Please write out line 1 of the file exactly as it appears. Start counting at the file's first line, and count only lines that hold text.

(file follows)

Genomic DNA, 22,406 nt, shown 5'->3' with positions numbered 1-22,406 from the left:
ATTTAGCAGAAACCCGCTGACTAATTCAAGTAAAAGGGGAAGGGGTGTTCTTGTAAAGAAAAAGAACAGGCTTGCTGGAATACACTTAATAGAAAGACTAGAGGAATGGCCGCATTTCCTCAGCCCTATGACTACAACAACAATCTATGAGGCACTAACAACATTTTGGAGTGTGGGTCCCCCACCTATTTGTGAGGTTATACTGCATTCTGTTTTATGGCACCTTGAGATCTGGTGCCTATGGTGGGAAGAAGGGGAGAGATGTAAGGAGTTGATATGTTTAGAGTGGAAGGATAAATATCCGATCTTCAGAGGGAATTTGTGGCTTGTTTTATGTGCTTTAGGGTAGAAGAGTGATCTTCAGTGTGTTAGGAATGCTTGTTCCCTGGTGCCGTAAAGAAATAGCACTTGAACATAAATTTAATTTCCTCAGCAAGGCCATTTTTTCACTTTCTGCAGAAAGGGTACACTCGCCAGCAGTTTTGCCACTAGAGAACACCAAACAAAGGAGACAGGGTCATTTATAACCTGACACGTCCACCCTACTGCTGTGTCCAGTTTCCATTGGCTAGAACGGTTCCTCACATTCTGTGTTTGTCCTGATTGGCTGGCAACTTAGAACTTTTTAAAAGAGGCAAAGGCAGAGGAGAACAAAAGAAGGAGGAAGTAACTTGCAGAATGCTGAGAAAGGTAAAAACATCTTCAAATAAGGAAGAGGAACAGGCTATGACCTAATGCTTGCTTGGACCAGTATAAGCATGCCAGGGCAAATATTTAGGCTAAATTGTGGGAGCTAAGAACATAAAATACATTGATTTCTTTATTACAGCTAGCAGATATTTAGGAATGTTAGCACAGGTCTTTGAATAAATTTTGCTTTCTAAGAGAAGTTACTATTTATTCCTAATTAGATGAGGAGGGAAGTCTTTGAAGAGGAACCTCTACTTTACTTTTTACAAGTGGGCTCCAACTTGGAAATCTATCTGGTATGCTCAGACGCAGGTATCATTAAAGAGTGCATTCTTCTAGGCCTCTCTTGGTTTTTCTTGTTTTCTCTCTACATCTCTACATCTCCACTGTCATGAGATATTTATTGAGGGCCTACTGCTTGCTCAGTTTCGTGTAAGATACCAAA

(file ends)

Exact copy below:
Genomic DNA, 22,406 nt, shown 5'->3' with positions numbered 1-22,406 from the left: